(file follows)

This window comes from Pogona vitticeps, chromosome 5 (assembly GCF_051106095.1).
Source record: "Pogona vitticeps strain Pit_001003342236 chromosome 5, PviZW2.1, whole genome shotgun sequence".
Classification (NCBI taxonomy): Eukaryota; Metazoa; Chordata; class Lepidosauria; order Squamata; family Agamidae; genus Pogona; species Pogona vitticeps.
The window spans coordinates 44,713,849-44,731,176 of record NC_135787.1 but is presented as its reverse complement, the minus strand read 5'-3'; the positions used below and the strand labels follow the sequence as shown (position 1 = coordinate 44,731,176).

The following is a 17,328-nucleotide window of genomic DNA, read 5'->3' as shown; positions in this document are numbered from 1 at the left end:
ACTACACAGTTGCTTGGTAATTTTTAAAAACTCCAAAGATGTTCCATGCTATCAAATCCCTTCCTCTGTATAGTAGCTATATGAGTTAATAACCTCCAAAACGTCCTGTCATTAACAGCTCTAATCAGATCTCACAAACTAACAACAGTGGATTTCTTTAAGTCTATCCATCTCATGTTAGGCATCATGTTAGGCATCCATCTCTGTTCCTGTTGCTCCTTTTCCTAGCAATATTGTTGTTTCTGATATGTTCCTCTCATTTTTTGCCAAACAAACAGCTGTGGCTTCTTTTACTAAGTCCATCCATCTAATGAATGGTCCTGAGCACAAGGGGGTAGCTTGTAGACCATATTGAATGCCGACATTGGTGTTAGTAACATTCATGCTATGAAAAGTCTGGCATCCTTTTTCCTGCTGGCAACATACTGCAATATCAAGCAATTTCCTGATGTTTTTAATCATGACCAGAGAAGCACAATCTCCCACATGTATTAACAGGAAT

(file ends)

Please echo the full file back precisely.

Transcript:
This window comes from Pogona vitticeps, chromosome 5 (assembly GCF_051106095.1).
Source record: "Pogona vitticeps strain Pit_001003342236 chromosome 5, PviZW2.1, whole genome shotgun sequence".
Classification (NCBI taxonomy): Eukaryota; Metazoa; Chordata; class Lepidosauria; order Squamata; family Agamidae; genus Pogona; species Pogona vitticeps.
The window spans coordinates 44,713,849-44,731,176 of record NC_135787.1 but is presented as its reverse complement, the minus strand read 5'-3'; the positions used below and the strand labels follow the sequence as shown (position 1 = coordinate 44,731,176).

The following is a 17,328-nucleotide window of genomic DNA, read 5'->3' as shown; positions in this document are numbered from 1 at the left end:
ACTACACAGTTGCTTGGTAATTTTTAAAAACTCCAAAGATGTTCCATGCTATCAAATCCCTTCCTCTGTATAGTAGCTATATGAGTTAATAACCTCCAAAACGTCCTGTCATTAACAGCTCTAATCAGATCTCACAAACTAACAACAGTGGATTTCTTTAAGTCTATCCATCTCATGTTAGGCATCATGTTAGGCATCCATCTCTGTTCCTGTTGCTCCTTTTCCTAGCAATATTGTTGTTTCTGATATGTTCCTCTCATTTTTTGCCAAACAAACAGCTGTGGCTTCTTTTACTAAGTCCATCCATCTAATGAATGGTCCTGAGCACAAGGGGGTAGCTTGTAGACCATATTGAATGCCGACATTGGTGTTAGTAACATTCATGCTATGAAAAGTCTGGCATCCTTTTTCCTGCTGGCAACATACTGCAATATCAAGCAATTTCCTGATGTTTTTAATCATGACCAGAGAAGCACAATCTCCCACATGTATTAACAGGAAT